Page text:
In a bid to reduce costly imports of coking coal and its hgh dependence on Australian coal imports, India is attempting to acquire a coal mine in Mongolia and set up a steel plant there.

The Indian Government says the plan is to first supply the coal needed for the steel plant and then export the rest to India. The country is battling a massive shortage of hard coal for cokemaking.

For the first time last year, China imported more coal from Mongolia than from Australia. By securing its own feed, and especially with Australian coal prices hitting growing rapidly, India will soon be able to tap into what is considered a rich resource.

Coking coal prices from Australia shot up last year, to more than US$ 300/t, after floods took out 16Mt of annual production from the Queensland mines, in late 2010 and 2011. The drastic rise in prices hit the bottom lines of Indian steelmakers, who rely mainly on imports to meet their requirements. Australian coking coal prices shot up from US$125 in 2010 to US$ 350 in 2011. Currently, the price is moving between US$200/t US$230 /t. India currently imports most of its coking coal from Australia and with India’s steel capacity growing the demand for coking coal is expected to move up proportionally.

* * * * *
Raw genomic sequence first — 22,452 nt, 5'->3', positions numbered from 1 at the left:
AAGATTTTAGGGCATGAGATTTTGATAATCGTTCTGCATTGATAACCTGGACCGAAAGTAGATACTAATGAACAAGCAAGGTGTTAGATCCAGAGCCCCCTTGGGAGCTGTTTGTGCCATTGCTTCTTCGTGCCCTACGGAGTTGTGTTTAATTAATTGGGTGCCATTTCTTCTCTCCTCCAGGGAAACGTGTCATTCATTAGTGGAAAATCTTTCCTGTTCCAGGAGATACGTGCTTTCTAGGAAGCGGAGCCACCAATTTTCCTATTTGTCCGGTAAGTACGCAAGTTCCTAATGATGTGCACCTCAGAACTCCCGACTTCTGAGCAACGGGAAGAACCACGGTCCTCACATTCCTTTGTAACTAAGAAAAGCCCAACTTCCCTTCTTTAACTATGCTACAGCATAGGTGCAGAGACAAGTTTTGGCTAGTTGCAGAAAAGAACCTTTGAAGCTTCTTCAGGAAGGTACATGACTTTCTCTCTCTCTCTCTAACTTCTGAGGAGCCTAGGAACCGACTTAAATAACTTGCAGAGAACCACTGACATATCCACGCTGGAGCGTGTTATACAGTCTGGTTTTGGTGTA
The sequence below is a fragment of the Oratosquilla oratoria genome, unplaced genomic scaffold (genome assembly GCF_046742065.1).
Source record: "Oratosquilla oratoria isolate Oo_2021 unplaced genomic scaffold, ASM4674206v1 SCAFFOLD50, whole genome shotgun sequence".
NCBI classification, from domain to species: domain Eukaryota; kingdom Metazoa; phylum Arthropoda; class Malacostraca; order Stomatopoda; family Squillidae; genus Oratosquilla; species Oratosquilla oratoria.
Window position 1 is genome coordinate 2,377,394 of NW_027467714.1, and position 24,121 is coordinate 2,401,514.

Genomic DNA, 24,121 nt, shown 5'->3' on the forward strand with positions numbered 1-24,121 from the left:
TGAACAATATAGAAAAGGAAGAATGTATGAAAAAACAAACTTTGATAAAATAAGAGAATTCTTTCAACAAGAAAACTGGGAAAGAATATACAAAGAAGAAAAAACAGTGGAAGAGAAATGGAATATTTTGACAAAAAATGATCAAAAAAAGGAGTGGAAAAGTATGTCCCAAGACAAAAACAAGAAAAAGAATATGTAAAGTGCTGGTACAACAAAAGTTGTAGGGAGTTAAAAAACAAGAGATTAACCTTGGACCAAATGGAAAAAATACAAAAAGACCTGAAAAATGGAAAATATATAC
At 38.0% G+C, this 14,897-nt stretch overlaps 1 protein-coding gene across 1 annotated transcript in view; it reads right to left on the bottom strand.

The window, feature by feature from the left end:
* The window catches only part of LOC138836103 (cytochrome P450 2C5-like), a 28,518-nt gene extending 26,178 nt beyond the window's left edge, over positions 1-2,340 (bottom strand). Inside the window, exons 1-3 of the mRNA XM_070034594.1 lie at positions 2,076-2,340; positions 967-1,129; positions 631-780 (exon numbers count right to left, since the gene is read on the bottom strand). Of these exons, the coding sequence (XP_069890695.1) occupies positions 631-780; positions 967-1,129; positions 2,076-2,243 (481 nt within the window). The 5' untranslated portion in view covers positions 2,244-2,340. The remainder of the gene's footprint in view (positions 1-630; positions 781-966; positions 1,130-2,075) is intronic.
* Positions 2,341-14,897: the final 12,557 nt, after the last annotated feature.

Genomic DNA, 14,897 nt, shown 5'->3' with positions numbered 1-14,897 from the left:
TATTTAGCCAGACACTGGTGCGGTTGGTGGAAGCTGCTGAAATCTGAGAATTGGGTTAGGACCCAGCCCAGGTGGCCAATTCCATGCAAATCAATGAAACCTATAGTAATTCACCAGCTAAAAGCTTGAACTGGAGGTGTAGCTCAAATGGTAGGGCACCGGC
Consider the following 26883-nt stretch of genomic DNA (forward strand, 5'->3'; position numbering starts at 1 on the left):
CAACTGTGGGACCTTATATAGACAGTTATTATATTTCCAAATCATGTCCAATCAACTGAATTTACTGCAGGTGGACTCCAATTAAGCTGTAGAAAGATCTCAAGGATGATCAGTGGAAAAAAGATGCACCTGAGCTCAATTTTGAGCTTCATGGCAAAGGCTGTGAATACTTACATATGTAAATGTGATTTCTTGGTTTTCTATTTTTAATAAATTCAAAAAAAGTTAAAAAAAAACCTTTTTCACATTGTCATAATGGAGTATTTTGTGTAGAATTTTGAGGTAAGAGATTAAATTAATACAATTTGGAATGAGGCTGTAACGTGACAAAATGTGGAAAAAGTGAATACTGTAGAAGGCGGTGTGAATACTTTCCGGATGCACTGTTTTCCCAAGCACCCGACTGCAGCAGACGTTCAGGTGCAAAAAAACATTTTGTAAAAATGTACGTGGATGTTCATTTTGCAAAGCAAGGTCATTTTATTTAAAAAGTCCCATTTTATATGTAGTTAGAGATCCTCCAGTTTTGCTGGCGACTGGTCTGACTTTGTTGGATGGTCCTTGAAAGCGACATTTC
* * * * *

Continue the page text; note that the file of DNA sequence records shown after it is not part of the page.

Despite abundant coking coal mines, Mongolia does not have any steel plant in the country. The reciprocal arrangement would be to set up a steel plant there and the Mongolian Government would, in turn, allocate coking coal mines.